Bank-fee showdown

Finance Minister Jim Flaherty has raised the issue of whether customers should pay $1.50 to use automated teller machines at banks where they don’t hold an account, noted the Toronto Star March 17. In the fractured political landscape of a minority government likely heading into an election, it is one of the few issues where the NDP, the Liberals and the Conservatives are on the same page – more or less. "It’s a good issue for them (the Conservatives) to resolve for the electorate," said Daniel Drache, a political science professor at York University. "They’re often perceived, as they drift to the right, of giving the corporate agenda a leg up. They need issues that have a more direct impact on individuals and families."

$52M pledged for crime victims’ services

Ottawa’s $52 million plan for improving services for crime victims includes the first ombudsman’s office for Canadians victimized here or abroad, reported the Toronto Star March 17. The Friday announcement garnered mixed reaction. "All the federal government has done is address the post-conviction scenario. But the vast majority of problems with the system for victims is in the pre- trial and trial process," Osgoode Hall Law School Professor Alan Young told reporters. "There has to be collaborative effort between the provincial and federal governments to make sure that the pre-trial and trial process is acting fairly for victims."

Police hunt new leads in year-old murder of Chantel Dunn

Toronto Police believe a third gunman might have been involved in the murder last year of 19-year-old Mississauga resident Chantel Dunn, reported the Mississauga News March 16. Toronto Det. Wayne Fowler, lead investigator in the case, said March 15 that police are possibly looking for another culprit in connection with the much-publicized killing in February 2006. For months, police believed there were two shooters. Dunn died from gunshot wounds to her torso, an autopsy showed. Her boyfriend was hit in the shoulder, but has recovered, police said. Police believe he was the intended target. Dunn was in her second year studying business and economics at York University and hoped to practise corporate law, her friends said. She was excelling in school while holding down a job.

Student’s magazine counters pop culture image of girls

Society’s obsession with pop culture’s bad girls, skinny supermodels and young women famous for being famous can overwhelm teens and tweens, reported the Toronto Star March 17. It’s a common parents’ lament that very little is offered girls that is positive and makes them feel good about themselves. Teenagers can be their own support systems and role models, says Nicole Cohen, 26. Four years ago, as a journalism school project, she co-founded Shameless magazine. The title came from Cohen’s belief that a lot of mainstream media were about shaming girls into being mindless consumers. "I challenge the idea of a role model," says Cohen, now in graduate studies in communication and culture at York University. "We take inspiration from each other. These are our role models – each other."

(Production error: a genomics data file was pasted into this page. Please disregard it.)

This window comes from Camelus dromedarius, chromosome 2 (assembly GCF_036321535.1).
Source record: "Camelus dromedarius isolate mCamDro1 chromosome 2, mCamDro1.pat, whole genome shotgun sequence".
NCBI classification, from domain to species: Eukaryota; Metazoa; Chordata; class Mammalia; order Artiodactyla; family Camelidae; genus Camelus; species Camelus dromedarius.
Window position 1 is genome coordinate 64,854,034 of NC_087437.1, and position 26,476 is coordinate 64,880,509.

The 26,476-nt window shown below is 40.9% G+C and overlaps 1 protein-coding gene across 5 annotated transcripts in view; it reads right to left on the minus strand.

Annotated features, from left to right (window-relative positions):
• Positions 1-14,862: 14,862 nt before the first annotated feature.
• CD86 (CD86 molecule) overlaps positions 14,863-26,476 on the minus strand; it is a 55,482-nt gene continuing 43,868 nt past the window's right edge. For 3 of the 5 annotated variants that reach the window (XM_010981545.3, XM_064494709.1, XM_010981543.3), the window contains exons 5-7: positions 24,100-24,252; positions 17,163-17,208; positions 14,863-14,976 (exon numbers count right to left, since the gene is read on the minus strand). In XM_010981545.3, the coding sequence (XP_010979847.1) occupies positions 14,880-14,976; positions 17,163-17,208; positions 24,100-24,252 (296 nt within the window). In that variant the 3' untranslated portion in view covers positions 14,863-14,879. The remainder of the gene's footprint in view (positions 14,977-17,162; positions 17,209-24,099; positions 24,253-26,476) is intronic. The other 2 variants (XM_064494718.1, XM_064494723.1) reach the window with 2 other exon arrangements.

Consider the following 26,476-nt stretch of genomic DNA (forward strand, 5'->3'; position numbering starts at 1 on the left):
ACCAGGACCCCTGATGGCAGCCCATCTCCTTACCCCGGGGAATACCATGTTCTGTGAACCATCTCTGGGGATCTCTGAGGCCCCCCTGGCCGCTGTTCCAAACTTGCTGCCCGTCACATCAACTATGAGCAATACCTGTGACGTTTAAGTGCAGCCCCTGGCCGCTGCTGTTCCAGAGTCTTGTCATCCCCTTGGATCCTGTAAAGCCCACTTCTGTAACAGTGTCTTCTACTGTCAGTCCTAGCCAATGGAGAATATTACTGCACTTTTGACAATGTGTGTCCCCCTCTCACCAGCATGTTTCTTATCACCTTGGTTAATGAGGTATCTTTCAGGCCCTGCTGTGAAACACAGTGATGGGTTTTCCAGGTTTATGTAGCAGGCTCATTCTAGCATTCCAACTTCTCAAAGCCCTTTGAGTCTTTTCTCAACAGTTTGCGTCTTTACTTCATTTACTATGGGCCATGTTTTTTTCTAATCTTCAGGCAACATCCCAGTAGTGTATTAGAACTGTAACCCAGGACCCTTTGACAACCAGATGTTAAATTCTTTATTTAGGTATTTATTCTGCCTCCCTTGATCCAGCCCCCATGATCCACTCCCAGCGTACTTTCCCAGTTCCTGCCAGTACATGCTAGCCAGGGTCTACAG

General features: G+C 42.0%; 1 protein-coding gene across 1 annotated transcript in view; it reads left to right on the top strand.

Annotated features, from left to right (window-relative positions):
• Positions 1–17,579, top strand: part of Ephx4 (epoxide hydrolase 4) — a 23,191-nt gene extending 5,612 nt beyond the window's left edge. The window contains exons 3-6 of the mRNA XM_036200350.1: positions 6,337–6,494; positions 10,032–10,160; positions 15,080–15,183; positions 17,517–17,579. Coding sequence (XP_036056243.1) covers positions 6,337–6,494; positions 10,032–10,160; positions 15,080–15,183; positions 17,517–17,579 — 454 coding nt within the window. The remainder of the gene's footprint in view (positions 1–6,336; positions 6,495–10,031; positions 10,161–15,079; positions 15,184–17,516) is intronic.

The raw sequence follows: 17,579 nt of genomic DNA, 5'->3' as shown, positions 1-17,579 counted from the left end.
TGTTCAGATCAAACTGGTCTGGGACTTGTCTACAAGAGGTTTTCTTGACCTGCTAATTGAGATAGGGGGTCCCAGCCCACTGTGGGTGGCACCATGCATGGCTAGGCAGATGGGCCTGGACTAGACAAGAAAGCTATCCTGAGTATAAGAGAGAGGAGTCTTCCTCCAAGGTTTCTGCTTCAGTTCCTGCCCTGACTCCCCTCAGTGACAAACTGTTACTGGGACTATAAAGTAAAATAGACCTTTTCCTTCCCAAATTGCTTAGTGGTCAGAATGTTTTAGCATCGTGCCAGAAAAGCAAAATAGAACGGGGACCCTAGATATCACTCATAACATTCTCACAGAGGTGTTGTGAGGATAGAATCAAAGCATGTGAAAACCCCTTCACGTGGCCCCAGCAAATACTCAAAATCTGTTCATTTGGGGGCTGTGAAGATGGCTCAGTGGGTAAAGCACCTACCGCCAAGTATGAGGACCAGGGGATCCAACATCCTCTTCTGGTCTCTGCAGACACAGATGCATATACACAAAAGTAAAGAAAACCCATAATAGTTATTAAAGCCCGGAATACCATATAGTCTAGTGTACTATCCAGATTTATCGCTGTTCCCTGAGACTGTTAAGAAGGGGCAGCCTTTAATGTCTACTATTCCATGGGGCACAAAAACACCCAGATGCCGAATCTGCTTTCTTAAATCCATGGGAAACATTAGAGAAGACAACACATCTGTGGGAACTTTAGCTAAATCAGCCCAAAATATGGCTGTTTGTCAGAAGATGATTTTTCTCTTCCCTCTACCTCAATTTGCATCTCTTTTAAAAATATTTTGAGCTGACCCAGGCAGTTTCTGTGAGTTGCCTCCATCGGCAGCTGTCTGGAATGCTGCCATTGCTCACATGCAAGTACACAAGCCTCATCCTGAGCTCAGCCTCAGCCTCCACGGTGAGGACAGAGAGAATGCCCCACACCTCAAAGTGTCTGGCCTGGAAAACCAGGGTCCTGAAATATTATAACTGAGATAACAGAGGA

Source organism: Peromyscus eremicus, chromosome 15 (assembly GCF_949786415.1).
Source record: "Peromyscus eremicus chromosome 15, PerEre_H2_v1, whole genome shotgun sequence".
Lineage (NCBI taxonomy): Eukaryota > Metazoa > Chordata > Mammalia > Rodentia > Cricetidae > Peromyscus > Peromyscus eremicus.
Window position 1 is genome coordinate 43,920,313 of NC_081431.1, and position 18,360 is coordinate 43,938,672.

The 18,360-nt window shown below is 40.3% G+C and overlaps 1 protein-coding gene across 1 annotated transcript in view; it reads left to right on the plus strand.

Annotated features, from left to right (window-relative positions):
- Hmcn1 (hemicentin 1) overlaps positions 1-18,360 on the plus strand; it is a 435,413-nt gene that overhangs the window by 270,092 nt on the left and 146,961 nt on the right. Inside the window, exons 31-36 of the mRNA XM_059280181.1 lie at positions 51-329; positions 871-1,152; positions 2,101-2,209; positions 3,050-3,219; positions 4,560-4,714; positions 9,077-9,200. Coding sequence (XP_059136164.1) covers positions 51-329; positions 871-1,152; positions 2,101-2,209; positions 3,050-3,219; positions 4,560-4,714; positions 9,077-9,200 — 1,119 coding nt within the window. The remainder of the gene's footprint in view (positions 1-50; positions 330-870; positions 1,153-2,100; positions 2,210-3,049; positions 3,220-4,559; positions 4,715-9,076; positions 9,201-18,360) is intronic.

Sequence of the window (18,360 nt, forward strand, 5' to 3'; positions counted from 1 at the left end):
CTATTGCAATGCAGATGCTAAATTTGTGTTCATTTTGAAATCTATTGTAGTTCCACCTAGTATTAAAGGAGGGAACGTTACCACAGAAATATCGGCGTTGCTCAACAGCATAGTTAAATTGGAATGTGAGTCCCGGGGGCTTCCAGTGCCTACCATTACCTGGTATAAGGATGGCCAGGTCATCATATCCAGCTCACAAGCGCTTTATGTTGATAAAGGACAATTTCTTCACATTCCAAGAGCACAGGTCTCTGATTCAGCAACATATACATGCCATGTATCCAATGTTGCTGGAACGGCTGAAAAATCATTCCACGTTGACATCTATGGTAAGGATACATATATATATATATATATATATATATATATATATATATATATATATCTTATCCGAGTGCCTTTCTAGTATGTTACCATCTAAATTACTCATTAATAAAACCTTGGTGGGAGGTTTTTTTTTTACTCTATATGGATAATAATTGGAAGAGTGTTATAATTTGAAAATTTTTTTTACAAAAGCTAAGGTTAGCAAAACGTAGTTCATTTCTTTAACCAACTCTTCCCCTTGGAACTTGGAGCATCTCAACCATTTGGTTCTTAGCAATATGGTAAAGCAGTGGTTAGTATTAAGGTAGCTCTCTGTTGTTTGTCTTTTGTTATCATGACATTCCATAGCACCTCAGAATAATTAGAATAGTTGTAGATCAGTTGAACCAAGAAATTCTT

Unethical to use cash seized at drug busts to pay accused person’s lawyer

Between 2001 and 2006, Kingston Police handed over about $163,000 of the approximately $285,000 they seized in drug investigations to defence lawyers, reported the Kingston Whig-Standard March 17. Margaret Beare, a criminology professor at York University’s Osgoode Hall Law School, said it’s a "bizarre" process that allows the proceeds of crime to go toward legal fees. "If the argument is that legal aid isn’t able to give adequate defence in those situations, then I would argue that it’s legal aid that needs to be changed," said Beare. She argues that money obviously earned illegally should go toward balancing the harm done by the offence, such as helping victims of crime and prosecuting criminals. Giving it to the convicted criminal is "self-defeating" and perpetuates the existence of a two-tier justice system where criminals with wads of cash can buy a better lawyer than those with less money.

Cory may testify on Black’s behalf

Former Liberal cabinet minister Allan Rock might be headed to Chicago to testify as a character witness for Peter Atkinson, a former Hollinger Inc. executive accused of bilking the company of millions along with co-accused Conrad Black, reported the Windsor Star March 17. Windsor-born retired Supreme Court Justice Peter Cory has also been called on to testify on Black’s behalf. Cory, who served on Canada’s highest court from 1989 to 1999, is the chancellor at York University.

Waxman son takes up Death of a Salesman mantle

A decade after Canadian acting icon Al Waxman won acclaim as defeated everyman Willy Loman in Death of a Salesman, his son Adam Waxman (BA ’97) is taking on a role in the Pulitzer Prize-winning play, reported CBC.CA News March 18. Adam will play Willy’s son Biff in a production of Arthur Miller’s iconic work at the Western Ontario Drama League Festival. He made his debut in the role in February at the Little Theatre in Guelph, Ont. Waxman only began his acting career in the past few years. After studying political science and mass communications at York University, he travelled abroad and ran through a series of different jobs.

On air

  • Yvonne Bohr, a psychology professor in York’s Faculty of Health, talked about how some Chinese Canadians are forced to send their children halfway around the world to let their extended family raise them instead of in Canada, on CBC radio’s "Metro Morning" March 19.